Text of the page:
Gonorrhea caused by infection with the Neisseria gonorrhoeae bacteria. Only 3 out of 10 infected persons will experience any signs of illness which will include burning or pain during urination and abnormally coloured discharge from the genitals. For most women, the infection will remain in the cervix but for a few, it ascends, resulting in pelvic inflammatory disease (PID). In very rare occasions, gonorrhoea bacteria get access to the blood which leads to arthritis, fever and skin rash.
About 1 in 3 pregnant women with untreated gonorrhea will miscarry their baby or give birth prematurely. Babies infected during birth and may end up blind, have joint or fatal blood infections.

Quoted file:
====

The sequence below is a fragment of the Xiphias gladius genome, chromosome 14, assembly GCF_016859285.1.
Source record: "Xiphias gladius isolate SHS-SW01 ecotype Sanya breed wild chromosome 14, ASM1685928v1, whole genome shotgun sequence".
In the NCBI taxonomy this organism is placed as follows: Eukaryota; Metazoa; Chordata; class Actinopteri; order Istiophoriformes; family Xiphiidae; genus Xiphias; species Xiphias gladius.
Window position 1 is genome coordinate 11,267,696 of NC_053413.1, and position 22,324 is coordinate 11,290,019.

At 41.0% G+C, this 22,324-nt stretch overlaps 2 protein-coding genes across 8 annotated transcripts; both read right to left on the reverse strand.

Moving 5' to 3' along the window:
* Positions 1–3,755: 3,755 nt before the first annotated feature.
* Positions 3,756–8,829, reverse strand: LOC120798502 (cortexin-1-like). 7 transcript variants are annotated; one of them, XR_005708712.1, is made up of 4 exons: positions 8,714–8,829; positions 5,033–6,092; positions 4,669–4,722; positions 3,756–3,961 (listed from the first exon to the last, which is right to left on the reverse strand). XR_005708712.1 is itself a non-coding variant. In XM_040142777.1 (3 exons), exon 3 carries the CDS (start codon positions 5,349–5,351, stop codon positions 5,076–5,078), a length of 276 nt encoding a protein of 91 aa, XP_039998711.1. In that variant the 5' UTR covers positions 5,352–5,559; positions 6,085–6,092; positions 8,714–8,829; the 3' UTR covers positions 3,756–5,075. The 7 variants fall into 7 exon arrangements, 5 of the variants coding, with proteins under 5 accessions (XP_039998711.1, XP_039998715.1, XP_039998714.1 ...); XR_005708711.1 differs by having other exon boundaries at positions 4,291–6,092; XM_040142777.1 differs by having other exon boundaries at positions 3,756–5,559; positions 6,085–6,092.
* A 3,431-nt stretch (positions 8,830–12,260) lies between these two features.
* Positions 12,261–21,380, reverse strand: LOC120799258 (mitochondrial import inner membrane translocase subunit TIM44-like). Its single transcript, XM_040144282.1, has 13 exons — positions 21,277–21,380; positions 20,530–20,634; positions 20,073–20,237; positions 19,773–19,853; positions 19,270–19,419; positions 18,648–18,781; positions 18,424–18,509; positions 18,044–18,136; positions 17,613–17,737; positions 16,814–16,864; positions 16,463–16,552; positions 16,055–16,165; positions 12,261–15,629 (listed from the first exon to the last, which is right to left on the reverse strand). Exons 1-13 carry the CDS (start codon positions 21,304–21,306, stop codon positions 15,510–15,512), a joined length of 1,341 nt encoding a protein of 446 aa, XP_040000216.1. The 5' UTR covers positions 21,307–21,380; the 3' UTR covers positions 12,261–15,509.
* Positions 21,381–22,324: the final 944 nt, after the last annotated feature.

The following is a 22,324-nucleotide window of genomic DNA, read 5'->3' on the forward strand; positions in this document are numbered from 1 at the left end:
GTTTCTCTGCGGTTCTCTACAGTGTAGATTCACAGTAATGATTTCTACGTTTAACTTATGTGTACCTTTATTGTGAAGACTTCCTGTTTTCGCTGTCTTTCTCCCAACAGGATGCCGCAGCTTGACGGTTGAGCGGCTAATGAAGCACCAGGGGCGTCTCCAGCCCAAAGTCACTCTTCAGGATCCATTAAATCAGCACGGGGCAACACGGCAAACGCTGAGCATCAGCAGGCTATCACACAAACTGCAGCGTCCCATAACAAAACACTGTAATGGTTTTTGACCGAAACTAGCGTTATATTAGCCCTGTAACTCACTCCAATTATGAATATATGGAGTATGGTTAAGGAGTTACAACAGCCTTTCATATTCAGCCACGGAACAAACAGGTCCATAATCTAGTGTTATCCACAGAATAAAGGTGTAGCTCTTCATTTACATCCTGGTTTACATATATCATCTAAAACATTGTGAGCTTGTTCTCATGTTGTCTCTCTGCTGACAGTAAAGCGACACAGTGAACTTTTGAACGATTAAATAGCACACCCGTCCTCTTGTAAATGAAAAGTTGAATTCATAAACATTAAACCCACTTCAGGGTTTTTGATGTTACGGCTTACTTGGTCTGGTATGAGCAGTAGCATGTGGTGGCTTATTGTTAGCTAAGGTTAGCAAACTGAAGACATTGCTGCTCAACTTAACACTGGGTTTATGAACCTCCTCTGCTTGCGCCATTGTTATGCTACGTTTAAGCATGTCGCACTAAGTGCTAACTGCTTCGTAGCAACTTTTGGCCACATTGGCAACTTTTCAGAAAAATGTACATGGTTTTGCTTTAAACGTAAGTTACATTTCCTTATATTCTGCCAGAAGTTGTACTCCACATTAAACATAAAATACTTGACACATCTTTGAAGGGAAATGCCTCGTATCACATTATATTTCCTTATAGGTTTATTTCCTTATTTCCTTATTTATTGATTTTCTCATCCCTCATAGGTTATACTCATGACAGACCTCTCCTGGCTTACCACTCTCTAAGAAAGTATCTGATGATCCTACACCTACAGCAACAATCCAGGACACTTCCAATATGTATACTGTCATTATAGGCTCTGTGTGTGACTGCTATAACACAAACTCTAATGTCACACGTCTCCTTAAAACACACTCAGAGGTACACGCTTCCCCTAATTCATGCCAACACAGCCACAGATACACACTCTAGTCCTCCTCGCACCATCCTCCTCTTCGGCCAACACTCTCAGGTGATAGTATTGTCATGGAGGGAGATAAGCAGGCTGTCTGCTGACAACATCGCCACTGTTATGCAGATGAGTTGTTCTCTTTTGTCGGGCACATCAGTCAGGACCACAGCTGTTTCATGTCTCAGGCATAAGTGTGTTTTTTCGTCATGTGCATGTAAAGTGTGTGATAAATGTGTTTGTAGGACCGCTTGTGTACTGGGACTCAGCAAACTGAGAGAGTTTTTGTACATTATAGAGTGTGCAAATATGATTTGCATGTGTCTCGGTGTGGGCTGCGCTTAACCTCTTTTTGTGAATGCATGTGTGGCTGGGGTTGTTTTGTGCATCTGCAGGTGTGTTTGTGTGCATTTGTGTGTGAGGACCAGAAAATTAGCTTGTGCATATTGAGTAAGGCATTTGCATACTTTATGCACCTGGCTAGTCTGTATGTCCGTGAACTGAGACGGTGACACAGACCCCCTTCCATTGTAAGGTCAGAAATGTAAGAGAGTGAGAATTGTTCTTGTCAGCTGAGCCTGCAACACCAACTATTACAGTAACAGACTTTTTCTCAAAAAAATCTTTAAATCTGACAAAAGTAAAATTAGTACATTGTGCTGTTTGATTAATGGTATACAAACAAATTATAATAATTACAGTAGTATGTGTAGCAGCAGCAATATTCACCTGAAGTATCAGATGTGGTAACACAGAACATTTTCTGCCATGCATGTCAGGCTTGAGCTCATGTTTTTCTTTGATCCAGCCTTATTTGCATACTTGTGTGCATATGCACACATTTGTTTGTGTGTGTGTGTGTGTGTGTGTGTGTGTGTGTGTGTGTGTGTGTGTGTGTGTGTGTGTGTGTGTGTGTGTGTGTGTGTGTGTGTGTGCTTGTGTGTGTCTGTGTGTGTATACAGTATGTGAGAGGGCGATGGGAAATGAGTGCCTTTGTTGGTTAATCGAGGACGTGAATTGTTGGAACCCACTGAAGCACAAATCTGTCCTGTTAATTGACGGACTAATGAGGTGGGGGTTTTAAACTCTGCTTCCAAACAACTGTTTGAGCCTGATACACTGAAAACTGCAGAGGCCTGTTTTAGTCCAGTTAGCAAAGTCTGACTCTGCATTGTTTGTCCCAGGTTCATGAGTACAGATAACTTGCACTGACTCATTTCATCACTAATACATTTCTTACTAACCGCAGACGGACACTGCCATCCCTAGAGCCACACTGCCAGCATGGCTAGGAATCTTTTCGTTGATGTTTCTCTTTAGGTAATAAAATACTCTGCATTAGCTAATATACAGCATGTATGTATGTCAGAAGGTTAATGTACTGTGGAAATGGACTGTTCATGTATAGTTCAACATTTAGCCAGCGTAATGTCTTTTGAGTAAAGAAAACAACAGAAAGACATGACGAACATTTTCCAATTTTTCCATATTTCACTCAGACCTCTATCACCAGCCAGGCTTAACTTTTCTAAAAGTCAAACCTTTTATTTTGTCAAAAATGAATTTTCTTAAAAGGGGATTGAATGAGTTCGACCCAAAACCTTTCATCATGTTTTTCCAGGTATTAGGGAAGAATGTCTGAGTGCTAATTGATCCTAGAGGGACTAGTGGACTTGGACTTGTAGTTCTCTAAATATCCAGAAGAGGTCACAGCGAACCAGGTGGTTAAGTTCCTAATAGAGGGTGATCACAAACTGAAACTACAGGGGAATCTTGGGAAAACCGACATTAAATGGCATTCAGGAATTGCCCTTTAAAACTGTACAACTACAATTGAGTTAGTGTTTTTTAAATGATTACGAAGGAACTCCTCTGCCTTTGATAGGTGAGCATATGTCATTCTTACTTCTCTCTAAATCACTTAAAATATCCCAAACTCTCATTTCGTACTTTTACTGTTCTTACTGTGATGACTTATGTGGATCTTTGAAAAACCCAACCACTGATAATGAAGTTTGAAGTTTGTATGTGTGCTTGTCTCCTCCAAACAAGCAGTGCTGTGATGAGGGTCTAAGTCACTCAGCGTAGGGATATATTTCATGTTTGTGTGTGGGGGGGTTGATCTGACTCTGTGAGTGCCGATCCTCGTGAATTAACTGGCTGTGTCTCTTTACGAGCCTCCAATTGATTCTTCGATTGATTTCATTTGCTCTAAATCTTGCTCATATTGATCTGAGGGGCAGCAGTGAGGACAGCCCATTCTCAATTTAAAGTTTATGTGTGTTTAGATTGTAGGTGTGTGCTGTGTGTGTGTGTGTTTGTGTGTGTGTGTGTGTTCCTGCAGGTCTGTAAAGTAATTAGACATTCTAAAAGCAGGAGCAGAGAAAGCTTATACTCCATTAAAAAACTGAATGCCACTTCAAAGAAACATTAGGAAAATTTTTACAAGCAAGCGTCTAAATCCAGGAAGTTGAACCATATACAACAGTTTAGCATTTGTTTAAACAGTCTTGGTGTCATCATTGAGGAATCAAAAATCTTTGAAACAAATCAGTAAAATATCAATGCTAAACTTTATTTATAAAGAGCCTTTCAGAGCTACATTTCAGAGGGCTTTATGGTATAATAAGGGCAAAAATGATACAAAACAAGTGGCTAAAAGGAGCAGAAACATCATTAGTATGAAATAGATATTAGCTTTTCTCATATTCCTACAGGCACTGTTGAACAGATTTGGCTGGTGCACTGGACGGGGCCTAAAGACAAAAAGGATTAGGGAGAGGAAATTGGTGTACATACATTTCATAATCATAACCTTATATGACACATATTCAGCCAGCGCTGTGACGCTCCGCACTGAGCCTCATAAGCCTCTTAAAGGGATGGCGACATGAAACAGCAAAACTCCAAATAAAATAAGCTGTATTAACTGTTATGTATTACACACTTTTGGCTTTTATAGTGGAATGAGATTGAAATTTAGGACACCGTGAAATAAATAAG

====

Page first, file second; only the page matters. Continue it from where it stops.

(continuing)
Research conducted by University of Nairobi and other collaborators has shown that gonorrhea drug resistance is high among commercial sex workers in various parts of Kenya. About 40 to 75 percent of all gonorrhea in these groups of women does not respond to current recommended treatment.
Caused by a bacteria called Chlamydia trachomatis. Chlamydia is the most common STI among young sexually active people. Although STI have the uncanny habit of not manifesting themselves, Chlamydia is the worst of them in terms of being a silent destroyer of women’s reproductive abilities. Only one out of every 10 people infected with Chlamydia will experience any signs of illness. In the meantime, the bacteria is causing inflammation of the cervix, uterus and fallopian tubes in women as well as rectal inflammation in both men and women. It often results in PID.
Chlamydia is also passed to babies during birth. One of every 3 babies born of mothers with untreated Chlamydia, will develop serious eye infections that could lead to blindness.